The SNL skit, with John Goodman playing Tillerson, made light of "this concern that you have a friendship with Vladimir Putin, and that because of that, you and the president aren't going to hold him to account," Brennan pointed out. "The relationship that I had with President Putin spans 18 years now. It was always about 'What could I do to be successful on behalf of my shareholders, how Russia could succeed,'" he responded. When he walked in to meet Putin as secretary of state, Tillerson said, "the only thing I said to him was 'Mr. President, same man, different hat.'"

"I said to him, 'I now represent the American people,'" Tillerson said of his Putin meeting, when asked to elaborate. "And I think it was important that that be said right up front. And he clearly got, I mean, he clearly understood that as well." You can read and watch the entire interview at 60 Minutes. Peter Weber

3:21 a.m. ET
Joe Raedle/Getty Images

Scott Beigel, one of the three teachers and coaches shot dead in last week's Marjory Stoneman Douglas High School shooting in Parkland, Florida, was buried Sunday. During his funeral at Temple Beth El in Boca Raton, his fiancée, Gwen Gossler, recounted a story about when she and Beigel were watching TV coverage of a previous school shooting. "Promise me if this ever happens to me, you will tell them the truth — tell them what a jerk I am, don't talk about the hero stuff," she recalled Beigel telling her, according to the New York Post. "Okay, Scott, I did what you asked," she added. "Now I can tell the truth. You are an amazingly special person. You are my first love and my soulmate."

Beigel, 35, was a geography teacher and cross country coach, and he was shot by the gunman while trying to protect students by locking them in his classroom. "He unlocked the door and let us in," student Kelsey Friend told ABC News. "I had thought he was behind me, but he wasn't. When he opened the door, he had to relock it so we could stay safe, but he didn't get the chance to. ... If the shooter had come in the room, I probably wouldn't be [alive]." Beigel "was my hero and he will forever be my hero," Friend told CNN. Sixteen other people were killed and 15 wounded in the mass shooting.

Beigel wasn't alone in contemplating being a human shield. "Across the country, teachers are grappling with how their roles have expanded, from educator and counselor to bodyguard and protector," The New York Times reports. "Last night I told my wife I would take a bullet for the kids," Robert Parish, a teacher at an elementary school just miles from Marjory Stoneman Douglas High, told a union hall crowded with Broward County teachers on Saturday. Since the shooting, "I think about it all the time." Peter Weber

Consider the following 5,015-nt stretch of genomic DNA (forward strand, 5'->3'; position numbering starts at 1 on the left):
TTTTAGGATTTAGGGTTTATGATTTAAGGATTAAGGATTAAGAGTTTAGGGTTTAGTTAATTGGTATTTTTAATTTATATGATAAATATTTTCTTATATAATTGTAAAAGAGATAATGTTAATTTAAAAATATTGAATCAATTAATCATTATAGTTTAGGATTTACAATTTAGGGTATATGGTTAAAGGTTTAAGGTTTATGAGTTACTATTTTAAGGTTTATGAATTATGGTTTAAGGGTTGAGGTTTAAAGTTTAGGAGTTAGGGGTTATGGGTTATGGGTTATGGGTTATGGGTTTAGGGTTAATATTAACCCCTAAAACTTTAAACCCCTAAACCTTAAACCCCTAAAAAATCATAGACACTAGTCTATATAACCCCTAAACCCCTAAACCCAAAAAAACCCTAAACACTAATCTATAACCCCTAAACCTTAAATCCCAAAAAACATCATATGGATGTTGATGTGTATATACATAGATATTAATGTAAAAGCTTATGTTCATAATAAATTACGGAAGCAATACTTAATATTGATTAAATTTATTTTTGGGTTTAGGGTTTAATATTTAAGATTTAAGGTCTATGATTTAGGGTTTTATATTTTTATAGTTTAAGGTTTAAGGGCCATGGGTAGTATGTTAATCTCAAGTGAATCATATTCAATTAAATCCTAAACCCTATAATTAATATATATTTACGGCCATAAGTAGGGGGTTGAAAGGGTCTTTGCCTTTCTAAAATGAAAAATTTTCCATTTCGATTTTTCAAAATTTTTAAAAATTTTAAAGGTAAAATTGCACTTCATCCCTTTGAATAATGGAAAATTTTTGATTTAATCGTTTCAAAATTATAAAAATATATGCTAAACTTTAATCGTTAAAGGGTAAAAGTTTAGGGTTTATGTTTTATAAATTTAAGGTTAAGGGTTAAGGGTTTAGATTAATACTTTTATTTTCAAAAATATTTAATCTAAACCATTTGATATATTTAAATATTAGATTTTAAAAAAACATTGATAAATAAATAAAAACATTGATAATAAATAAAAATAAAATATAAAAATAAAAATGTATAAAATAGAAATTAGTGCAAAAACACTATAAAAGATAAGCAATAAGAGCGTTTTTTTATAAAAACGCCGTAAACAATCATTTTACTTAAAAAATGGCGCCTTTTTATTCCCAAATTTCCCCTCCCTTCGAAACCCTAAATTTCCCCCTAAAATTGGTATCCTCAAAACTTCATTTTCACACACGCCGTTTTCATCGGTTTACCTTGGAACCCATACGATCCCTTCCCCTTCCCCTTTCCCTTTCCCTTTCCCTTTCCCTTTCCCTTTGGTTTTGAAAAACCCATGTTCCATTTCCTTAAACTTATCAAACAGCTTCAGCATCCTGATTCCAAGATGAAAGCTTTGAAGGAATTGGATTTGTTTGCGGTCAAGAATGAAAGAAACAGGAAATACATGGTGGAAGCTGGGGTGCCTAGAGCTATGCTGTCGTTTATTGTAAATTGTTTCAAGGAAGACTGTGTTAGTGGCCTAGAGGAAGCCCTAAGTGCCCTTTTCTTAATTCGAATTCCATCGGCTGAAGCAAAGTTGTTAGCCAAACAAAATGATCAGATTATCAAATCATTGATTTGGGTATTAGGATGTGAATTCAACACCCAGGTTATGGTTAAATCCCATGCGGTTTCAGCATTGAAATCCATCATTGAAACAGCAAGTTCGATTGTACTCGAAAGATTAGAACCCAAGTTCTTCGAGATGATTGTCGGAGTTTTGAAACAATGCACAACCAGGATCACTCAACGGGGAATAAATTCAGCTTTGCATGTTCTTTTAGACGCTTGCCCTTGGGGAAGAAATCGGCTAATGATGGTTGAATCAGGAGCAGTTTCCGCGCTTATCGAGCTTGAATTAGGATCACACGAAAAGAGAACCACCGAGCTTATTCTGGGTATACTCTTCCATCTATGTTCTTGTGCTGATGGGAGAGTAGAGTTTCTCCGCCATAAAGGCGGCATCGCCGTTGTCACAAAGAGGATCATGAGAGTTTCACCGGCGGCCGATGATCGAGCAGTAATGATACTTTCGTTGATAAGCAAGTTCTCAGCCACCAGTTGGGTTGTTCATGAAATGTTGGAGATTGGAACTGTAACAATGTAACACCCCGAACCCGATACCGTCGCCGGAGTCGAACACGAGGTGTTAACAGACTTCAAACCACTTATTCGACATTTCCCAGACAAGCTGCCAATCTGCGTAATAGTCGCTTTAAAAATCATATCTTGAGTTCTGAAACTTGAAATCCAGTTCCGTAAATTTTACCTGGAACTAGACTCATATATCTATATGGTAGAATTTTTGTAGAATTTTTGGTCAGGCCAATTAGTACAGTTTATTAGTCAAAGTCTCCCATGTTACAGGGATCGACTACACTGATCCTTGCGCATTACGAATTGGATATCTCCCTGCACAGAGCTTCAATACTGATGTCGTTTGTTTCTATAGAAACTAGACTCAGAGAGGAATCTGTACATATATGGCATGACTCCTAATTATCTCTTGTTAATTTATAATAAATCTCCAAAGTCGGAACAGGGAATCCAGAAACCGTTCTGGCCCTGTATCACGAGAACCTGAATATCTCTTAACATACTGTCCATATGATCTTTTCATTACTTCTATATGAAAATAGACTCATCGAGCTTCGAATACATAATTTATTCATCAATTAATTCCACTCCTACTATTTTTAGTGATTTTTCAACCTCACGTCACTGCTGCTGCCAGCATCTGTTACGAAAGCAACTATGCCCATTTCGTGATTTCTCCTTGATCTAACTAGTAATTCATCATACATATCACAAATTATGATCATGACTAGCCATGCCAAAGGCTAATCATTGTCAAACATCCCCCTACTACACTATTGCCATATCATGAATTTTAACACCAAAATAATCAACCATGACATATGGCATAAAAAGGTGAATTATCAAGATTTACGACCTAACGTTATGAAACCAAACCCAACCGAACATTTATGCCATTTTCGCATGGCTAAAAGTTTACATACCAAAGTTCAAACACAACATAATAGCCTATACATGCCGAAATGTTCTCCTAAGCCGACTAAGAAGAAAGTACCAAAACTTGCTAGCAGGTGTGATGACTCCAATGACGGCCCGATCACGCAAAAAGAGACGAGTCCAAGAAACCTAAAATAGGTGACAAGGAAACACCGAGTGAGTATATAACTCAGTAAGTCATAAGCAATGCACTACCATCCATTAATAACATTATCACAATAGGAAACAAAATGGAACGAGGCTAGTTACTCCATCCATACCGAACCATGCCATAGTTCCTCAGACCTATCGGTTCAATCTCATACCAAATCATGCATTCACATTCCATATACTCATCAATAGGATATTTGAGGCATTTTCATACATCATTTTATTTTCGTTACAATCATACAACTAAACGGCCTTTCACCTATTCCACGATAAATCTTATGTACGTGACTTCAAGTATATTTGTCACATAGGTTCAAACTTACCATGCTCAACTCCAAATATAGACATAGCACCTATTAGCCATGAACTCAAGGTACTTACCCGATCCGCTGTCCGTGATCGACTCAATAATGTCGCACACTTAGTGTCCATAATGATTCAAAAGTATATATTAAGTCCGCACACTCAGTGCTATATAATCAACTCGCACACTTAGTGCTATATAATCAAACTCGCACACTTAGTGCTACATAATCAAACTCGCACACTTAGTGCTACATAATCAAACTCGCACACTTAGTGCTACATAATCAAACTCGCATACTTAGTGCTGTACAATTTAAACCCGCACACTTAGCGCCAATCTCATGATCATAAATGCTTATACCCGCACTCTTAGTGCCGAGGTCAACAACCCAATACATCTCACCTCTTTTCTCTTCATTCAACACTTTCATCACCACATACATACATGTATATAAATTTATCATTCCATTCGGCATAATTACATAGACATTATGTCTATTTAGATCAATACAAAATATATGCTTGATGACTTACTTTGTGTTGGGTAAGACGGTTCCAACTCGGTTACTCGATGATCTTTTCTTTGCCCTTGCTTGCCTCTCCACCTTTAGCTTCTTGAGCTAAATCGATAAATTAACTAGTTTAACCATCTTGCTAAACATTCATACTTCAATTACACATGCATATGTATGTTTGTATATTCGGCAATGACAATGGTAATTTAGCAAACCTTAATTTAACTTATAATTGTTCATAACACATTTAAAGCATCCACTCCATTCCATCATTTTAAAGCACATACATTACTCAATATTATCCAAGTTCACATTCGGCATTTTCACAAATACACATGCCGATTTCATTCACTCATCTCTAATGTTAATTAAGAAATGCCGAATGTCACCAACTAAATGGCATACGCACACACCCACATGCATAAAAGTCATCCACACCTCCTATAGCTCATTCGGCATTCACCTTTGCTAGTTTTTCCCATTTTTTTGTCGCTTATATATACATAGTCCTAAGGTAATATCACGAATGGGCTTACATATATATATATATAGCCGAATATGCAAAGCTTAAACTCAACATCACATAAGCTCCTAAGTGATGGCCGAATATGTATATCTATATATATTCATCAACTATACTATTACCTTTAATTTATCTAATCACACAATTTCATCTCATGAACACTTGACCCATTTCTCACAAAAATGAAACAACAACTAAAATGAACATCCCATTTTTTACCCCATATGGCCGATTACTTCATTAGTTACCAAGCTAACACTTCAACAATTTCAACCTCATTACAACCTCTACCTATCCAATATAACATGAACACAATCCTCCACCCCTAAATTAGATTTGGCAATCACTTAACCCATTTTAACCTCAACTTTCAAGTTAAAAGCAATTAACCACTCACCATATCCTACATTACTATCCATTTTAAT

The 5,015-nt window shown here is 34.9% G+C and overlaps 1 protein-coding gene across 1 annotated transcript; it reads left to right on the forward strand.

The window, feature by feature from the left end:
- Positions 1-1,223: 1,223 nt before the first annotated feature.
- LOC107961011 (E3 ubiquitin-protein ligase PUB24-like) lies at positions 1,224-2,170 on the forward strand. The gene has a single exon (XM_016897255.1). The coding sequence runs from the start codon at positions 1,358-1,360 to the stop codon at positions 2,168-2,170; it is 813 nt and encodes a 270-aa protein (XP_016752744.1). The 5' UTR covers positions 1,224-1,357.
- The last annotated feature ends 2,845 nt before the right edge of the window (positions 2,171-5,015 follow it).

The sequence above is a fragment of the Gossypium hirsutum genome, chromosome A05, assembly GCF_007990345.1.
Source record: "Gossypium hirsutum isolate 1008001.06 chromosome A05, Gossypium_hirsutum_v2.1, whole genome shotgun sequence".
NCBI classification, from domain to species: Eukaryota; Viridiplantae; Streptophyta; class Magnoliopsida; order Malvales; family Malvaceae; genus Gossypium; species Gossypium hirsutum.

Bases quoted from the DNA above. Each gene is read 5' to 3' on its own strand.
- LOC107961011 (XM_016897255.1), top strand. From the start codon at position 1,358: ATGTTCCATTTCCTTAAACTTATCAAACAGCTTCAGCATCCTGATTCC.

2:33 a.m. ET
Chip Somodevilla/Getty Images

When Special Counsel Robert Mueller charged Paul Manafort with financial crimes and conspiracy against the U.S. last fall, the indictment said that President Trump's former campaign chairman laundered $18 million and used the untaxed income to support his lavish lifestyle. But actually, "federal law enforcement officials have identified more than $40 million in 'suspicious' financial transactions to and from companies controlled by" Manafort, most of them flagged during an unsuccessful anti-kleptocracy effort in 2014 and 2015, BuzzFeed News reports.

The previous legwork by the FBI and Treasury Department's financial crimes unit "explains how the special counsel was able to swiftly bring charges against Manafort for complex financial crimes dating as far back as 2008," BuzzFeed says, "and it shows that Mueller could still wield immense leverage as he seeks to compel Manafort to cooperate in the ongoing investigation," as erstwhile partner Rick Gates appears to be doing. The FBI interviewed Manafort in 2014, but Justice Department leaders reportedly decided Manafort's apparent financial fraud was small potatoes compared with that of his longtime client Ukrainian President Viktor Yanukovych. "We had him in 2014," one former officials said of Manafort. "In hindsight, we could have nailed him then."

From 2004 and 2014, eight banks filed 23 "suspicious activity reports" on accounts controlled by Manafort, and among those not included in Mueller's indictment are $5 million to and from Puerto Rican firm Maho Films Investment Co., where Manafort was one of two directors, and several smaller transactions that fraud investigators suspected might be pitched to avoid automatic fraud alerts, including two back-to-back $7,500 ATM withdrawals and an odd spending spree at a drug store: Officials at Wachovia "flagged $25,000 in 'fraudulent charges' at Duane Reade stores in New York City in September 2007," BuzzFeed reports. "Bank officials said the debit card was in Manafort's possession during that time." Read more about Manafort's financial history at BuzzFeed News. Peter Weber